The Civil Aeronautics Administration (CAA) yesterday confirmed that TransAsia Airways Corp (復興航空) is to suspend services for one day today, adding that the airline could be fined up to NT$3 million (US$93,750) for halting flights without seeking prior approval.
CAA Deputy Director-General Fang Chih-wen (方志文) said that the administration had not known that TransAsia planned to suspend services until it received a telephone call from the airline yesterday afternoon, adding that the company had not submitted an application requesting the cessation.
The company also did not explain during the phone conversation with the administration why it had taken the decision, he said.
This is probably the first time that a domestic airline has halted flights without the CAA’s approval, he said, adding that the company has contravened the Civil Aviation Act (民用航空法).
“We have officially notified the airline that it needs to address the situation, or it will be fined between NT$600,000 and NT$3 million,” he said, adding that the airline has also been told to properly handle the refunds of tickets for today’s flights.
Agency statistics show that TransAsia’s unexpected move is estimated to affect more than 5,000 passengers on 56 domestic flights, 12 international flights and 16 cross-strait flights.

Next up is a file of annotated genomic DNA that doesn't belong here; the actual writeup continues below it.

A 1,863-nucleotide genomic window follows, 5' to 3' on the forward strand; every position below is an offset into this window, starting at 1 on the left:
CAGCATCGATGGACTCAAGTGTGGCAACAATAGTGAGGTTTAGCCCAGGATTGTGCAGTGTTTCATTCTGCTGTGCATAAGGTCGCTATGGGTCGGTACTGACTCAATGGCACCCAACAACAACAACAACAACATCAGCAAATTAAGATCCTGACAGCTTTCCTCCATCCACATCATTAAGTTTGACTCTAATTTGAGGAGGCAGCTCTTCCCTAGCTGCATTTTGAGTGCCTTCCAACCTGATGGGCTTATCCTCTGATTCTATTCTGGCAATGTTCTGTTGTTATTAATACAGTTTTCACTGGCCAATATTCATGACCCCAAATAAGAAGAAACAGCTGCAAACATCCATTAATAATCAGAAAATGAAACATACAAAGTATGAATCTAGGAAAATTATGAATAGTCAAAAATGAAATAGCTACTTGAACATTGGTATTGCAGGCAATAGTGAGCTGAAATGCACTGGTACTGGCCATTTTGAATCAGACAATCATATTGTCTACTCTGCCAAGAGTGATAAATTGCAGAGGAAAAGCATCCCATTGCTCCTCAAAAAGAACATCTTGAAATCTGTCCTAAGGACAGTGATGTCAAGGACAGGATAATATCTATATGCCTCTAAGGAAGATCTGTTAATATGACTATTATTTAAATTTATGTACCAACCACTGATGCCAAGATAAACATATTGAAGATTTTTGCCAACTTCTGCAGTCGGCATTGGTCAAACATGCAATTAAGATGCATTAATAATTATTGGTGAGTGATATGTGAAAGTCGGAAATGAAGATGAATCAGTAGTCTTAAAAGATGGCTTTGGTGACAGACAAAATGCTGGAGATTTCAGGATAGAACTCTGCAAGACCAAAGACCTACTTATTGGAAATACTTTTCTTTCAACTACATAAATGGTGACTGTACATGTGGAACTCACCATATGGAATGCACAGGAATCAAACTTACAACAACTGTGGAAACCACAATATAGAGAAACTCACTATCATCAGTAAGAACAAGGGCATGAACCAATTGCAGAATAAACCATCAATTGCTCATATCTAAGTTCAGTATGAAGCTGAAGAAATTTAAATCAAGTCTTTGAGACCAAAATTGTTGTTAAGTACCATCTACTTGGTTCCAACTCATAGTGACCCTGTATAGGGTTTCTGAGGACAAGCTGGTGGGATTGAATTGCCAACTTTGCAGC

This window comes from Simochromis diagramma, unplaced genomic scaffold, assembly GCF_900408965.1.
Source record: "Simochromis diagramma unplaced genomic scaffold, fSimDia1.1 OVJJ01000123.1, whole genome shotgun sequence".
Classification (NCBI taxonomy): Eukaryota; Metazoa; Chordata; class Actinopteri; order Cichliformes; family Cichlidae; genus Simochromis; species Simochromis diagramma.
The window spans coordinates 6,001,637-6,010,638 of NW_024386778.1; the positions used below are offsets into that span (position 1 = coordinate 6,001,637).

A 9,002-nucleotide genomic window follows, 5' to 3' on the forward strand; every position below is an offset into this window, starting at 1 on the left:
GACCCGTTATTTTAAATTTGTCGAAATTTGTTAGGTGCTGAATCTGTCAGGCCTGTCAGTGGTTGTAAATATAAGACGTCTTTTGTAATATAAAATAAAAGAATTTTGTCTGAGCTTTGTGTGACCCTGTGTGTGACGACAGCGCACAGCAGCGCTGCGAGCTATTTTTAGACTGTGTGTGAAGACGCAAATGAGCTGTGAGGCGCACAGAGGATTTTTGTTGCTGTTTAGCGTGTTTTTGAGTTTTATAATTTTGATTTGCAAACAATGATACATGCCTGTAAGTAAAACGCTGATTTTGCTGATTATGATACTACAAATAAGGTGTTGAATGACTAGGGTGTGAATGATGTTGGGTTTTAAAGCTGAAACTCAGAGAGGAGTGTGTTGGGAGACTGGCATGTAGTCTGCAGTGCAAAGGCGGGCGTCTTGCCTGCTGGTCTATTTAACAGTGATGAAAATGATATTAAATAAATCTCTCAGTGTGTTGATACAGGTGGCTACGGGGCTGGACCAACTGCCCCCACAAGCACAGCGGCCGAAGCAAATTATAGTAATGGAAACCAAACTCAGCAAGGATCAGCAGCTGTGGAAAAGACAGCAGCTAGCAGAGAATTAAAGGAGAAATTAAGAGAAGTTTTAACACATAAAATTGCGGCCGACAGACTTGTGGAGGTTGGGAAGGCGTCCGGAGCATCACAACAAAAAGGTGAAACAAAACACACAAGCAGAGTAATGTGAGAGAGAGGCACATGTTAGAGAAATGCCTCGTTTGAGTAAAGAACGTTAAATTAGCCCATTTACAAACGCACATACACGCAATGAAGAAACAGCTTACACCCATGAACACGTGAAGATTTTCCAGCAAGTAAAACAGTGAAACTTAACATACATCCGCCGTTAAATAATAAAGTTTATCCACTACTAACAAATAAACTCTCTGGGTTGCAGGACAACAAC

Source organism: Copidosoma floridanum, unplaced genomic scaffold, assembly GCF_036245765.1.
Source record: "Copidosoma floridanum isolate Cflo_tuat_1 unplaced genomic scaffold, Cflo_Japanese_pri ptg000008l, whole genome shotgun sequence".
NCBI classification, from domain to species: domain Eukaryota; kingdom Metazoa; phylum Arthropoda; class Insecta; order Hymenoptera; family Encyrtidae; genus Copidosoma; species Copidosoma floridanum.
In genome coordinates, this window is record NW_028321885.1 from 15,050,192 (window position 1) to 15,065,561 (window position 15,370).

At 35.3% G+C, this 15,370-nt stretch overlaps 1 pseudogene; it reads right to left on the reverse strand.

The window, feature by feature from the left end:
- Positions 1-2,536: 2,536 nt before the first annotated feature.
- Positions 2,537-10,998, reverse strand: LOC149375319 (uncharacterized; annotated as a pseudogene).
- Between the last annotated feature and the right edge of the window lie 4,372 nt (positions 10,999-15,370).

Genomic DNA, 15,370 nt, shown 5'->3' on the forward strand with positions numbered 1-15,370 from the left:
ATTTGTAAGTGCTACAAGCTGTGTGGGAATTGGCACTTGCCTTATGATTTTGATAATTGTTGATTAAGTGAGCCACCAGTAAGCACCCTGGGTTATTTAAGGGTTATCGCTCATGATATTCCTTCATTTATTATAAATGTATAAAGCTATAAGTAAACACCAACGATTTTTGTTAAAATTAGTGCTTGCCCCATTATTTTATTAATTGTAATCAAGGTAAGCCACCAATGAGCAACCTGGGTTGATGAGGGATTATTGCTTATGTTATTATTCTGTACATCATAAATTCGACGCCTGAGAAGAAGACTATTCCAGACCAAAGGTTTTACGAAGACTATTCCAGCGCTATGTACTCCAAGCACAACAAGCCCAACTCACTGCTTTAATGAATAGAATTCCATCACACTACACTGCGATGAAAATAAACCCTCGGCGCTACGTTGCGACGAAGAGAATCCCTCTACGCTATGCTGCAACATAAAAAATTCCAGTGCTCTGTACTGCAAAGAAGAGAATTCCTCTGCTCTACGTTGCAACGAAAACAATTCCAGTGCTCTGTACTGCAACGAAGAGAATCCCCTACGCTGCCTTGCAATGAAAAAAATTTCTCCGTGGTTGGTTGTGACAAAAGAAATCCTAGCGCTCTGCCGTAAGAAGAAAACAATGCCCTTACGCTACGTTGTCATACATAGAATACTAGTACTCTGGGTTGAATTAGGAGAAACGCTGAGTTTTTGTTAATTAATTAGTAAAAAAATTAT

Far Eastern Air Transport (遠航) also suspended flights to Cambodia without giving notification, the agency said.
The Tourism Bureau said that TransAsia’s move would affect 3,000 tour group travelers, both those scheduled to return home and those planning to travel abroad.
The CAA official met with the representatives of other Taiwanese airlines yesterday to request their assistance in taking on passengers previously booked to fly with TransAsia, Fang said.
Asked whether TransAsia’s suspension of services would continue, Fang said that it would depend on the results of a board meeting today.
TransAsia yesterday morning at first denied public suspicions that it would suspend services, following multiple reports from members of the public that they were unable to book tickets with the airline, saying its ticketing system was not working.
Founded in 1951, TransAsia has been struggling to stay in the black after two crashes, in July 2014 and February last year.
The company is estimated to have paid close to NT$1.2 billion in settlements to the victims of those accidents and their families.
TransAsia in August announced that its subsidiary, low-cost carrier V Air (威航), would suspend operations from Oct. 4 through Oct. 3 next year.
The Taiwan Stock Exchange approved TransAsia’s request to suspend share trading ahead of material information disclosure.
TranAsia would need to complete an application and approval procedures to resume trading, the exchange said.
The bourse fined the company NT$1 million for breaking rules governing material information disclosure after it canceled a news conference scheduled for yesterday evening and instead issued a statement.
TransAsia shares yesterday fell 7.14 percent to NT$5.2 in Taipei trading, with the sell-off quickening in pace toward noon. Turnover surged to 10.74 million shares, compared with 398,000 shares in the previous session.